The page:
Comparison of Acupressure Bands and Droperidol for Reducing Postoperative Nausea and Vomiting (PONV) in Gynecological Surgery Patients

2.50
Hdl Handle:
http://hdl.handle.net/10755/149413
Type:
Presentation
Title:
Comparison of Acupressure Bands and Droperidol for Reducing Postoperative Nausea and Vomiting (PONV) in Gynecological Surgery Patients
Abstract:
Comparison of Acupressure Bands and Droperidol for Reducing Postoperative Nausea and Vomiting (PONV) in Gynecological Surgery Patients
Conference Sponsor:Sigma Theta Tau International
Conference Year:2001
Conference Date:November 10 - 14, 2001
Author:Schultz, Alyce, PhD
P.I. Institution Name:Maine Medical Center
Title:Nurse Researcher
Objective: To compare the effectiveness of droperidol (DP), acupressure bands (AB) and a combination of droperidol and acupressure bands (DP/AB) for reducing postoperative nausea and vomiting (PONV) in gynecological patients when administered preoperatively. Design: A randomized, double blind, placebo controlled, IRB approved, experiment. Sample: 103 women, mean age 46.6 years, sd 10.8, completed the study. There were no statistically significant differences among the 4 groups in mean age, type of surgical procedure, or number of days the acupressure bands were in place. Setting: 606-bed tertiary care hospital. Variables/Concepts: This study is based on multiple sites of action for reducing PONV. The antiemetic effect of acupressure bands is based on the theory of acupuncture. Elastic bands with a plastic button, placed on both wrists, exert constant pressure on the Neiguan (P6) acupuncture point. Droperidol, acting within the CNS, has shown a postoperative antiemetic effect when given 30-60 minutes preoperatively. Measures/Instruments: Nausea was self-reported on a 4-point scale, vomiting was measured by the number of episodes of vomiting or retching within a 5 minute period, and pain was self-reported on an 11 point scale. Data were collected by staff nurses every four hours during the hospital stay and subjects maintained a diary after discharge. Findings: Although few subjects actually vomited, more than 50% of the participants experienced nausea on the day of surgery. Based on analysis of variance, the number of subjects experiencing nausea in the DP/AB group on the day of surgery approached significance (p = .056). Significantly more subjects in this group received antiemetics on the day of surgery (p = .026). Although pain scores over time were consistently higher in the DP/AB group, there was no statistically significant difference among the groups. Neither was there a significant difference among the groups in the dosage of opioids received. Conclusions: Findings do not support the effectiveness of acupressure bands, placed prior to surgery and left in place as long as comfortable, in reducing PONV in gynecological patients. Likewise, Droperidol administered prior to surgery did not significantly reduce nausea during the postoperative period. Patients who experienced none or mild PONV reported support for the acupressure bands. This support did not differ for those who received the actual bands when compared to those who received the placebo bands. Further exploration of this serendipitous finding is needed. Implications: Results of the study are disappointing and are not supportive of other studies where acupressure bands have been reported effective in reducing PONV. 72% of patients who report dissatisfaction with their surgical experiences are willing to exchange pain and increased cost to avoid PONV. In a baseline review of 31 patients, 84% were nauseated at some time postoperatively. In this study, 71% of the patients were nauseated at some time postoperatively. Other interventions for relieving PONV need to be explored.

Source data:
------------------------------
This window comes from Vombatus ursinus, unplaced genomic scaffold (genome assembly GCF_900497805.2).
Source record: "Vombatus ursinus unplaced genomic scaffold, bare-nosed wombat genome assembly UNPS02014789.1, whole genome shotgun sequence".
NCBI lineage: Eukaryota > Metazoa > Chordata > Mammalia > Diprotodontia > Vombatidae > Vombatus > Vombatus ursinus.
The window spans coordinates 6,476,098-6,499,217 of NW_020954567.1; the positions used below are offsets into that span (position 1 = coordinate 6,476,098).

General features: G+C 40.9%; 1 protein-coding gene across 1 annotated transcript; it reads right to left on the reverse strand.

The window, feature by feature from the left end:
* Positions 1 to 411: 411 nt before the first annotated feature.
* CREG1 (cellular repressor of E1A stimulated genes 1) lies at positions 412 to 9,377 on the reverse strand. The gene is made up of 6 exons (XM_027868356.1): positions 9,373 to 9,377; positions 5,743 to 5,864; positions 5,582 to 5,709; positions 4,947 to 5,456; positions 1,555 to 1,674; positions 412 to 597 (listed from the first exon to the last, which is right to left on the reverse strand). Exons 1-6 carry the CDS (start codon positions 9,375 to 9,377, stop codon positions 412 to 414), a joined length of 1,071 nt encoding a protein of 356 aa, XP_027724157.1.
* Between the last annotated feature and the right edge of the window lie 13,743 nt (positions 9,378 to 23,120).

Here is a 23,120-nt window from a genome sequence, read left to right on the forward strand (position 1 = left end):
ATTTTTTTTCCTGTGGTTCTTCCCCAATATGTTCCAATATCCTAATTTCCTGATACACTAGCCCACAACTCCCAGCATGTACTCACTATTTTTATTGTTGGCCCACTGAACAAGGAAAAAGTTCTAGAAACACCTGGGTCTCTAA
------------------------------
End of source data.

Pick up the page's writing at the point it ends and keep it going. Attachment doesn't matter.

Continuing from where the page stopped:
Repository Posting Date:
26-Oct-2011
Date of Publication:
10-Nov-2001
Sponsors:
Sigma Theta Tau International

Full metadata record

DC FieldValue Language
dc.typePresentationen_GB
dc.titleComparison of Acupressure Bands and Droperidol for Reducing Postoperative Nausea and Vomiting (PONV) in Gynecological Surgery Patientsen_GB
dc.identifier.urihttp://hdl.handle.net/10755/149413-